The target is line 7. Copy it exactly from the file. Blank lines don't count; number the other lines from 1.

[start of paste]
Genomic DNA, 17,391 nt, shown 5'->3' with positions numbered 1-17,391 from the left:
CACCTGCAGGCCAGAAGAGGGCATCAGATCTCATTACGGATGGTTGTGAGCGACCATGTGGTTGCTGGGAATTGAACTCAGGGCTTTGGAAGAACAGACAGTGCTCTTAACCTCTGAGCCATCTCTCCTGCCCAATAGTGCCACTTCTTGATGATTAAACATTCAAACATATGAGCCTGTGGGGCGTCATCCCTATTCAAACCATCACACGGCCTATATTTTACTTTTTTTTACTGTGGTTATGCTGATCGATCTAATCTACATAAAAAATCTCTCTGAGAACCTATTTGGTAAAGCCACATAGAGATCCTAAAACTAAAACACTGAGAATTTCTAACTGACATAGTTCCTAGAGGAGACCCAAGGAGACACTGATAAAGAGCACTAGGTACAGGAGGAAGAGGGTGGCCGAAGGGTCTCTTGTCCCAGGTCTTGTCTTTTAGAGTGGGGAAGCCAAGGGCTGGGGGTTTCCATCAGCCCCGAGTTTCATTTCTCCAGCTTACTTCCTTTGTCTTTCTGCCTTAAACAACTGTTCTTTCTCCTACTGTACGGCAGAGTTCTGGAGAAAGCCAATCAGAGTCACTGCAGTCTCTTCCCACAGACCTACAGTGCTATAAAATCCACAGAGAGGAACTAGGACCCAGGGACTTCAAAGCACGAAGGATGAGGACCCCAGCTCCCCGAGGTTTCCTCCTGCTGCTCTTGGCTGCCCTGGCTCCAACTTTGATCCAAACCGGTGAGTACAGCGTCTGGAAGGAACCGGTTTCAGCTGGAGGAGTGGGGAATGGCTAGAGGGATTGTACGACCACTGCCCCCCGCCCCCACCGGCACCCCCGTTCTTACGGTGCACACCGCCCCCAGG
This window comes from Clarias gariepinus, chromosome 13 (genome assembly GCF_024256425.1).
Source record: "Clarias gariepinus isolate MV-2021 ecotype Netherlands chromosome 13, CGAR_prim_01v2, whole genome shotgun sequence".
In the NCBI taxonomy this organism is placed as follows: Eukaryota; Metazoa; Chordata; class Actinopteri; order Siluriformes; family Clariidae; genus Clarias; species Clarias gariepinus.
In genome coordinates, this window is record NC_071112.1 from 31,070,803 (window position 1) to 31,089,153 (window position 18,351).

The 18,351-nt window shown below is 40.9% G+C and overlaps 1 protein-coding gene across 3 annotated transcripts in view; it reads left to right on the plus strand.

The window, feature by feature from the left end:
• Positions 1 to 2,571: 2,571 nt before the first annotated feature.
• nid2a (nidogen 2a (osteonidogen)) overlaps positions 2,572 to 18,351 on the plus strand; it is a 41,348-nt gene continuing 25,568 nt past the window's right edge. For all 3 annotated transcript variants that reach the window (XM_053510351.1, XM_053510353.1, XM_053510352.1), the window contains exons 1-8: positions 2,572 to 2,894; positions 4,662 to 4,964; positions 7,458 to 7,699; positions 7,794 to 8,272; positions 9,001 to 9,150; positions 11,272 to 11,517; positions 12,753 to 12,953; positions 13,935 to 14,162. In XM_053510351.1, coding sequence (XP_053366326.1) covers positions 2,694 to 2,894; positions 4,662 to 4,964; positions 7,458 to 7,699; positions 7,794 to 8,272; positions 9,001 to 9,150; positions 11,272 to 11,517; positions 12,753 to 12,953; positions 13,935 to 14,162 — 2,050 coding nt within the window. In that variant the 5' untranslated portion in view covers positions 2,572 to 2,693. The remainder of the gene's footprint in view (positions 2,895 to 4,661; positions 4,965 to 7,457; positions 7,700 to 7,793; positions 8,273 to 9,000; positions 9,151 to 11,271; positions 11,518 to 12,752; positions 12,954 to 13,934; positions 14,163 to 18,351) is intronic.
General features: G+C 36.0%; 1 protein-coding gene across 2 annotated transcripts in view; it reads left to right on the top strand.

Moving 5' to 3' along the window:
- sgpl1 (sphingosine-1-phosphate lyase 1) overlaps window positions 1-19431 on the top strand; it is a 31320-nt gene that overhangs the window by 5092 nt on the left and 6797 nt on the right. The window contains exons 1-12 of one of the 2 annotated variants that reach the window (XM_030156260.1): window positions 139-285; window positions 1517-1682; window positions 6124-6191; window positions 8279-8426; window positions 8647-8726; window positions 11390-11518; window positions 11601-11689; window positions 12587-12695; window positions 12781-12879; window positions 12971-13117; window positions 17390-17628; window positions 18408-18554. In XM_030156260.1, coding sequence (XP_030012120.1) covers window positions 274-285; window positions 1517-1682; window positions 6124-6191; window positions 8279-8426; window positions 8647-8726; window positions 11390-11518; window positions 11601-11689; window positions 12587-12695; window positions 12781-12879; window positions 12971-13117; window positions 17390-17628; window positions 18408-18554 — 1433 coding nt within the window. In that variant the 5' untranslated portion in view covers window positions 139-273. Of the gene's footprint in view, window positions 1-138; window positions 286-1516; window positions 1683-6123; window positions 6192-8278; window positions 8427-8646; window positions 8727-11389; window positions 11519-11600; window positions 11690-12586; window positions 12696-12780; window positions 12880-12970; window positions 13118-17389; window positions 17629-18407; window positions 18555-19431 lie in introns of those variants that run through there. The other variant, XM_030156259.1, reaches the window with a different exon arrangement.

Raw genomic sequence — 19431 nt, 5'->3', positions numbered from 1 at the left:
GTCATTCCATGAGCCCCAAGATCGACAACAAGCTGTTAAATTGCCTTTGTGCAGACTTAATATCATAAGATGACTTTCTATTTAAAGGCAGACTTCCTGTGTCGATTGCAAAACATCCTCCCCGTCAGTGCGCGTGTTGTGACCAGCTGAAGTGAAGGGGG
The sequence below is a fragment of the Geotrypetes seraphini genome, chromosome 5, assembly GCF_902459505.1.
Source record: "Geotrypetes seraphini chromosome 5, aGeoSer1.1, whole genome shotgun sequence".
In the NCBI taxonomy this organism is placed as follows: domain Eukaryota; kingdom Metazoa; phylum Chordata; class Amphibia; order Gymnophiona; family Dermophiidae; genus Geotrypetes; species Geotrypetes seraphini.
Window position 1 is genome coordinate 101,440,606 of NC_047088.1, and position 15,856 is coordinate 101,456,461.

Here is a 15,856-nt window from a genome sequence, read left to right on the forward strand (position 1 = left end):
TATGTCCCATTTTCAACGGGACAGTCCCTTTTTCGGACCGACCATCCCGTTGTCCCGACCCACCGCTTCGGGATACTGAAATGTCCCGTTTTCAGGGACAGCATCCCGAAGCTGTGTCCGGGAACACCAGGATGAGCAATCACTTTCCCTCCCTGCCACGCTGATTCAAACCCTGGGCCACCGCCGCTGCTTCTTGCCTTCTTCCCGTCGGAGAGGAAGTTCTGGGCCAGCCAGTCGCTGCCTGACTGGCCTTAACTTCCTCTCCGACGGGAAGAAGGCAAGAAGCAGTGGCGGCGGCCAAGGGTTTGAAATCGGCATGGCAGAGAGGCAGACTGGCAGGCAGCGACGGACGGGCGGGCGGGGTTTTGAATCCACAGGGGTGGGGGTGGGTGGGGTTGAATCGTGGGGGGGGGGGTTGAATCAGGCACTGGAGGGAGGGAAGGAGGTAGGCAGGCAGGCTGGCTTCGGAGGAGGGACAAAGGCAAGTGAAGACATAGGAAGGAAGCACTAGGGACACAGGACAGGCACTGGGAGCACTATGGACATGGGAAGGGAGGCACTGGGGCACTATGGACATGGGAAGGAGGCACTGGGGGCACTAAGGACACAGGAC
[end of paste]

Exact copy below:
The 18,351-nt window shown below is 40.9% G+C and overlaps 1 protein-coding gene across 3 annotated transcripts in view; it reads left to right on the plus strand.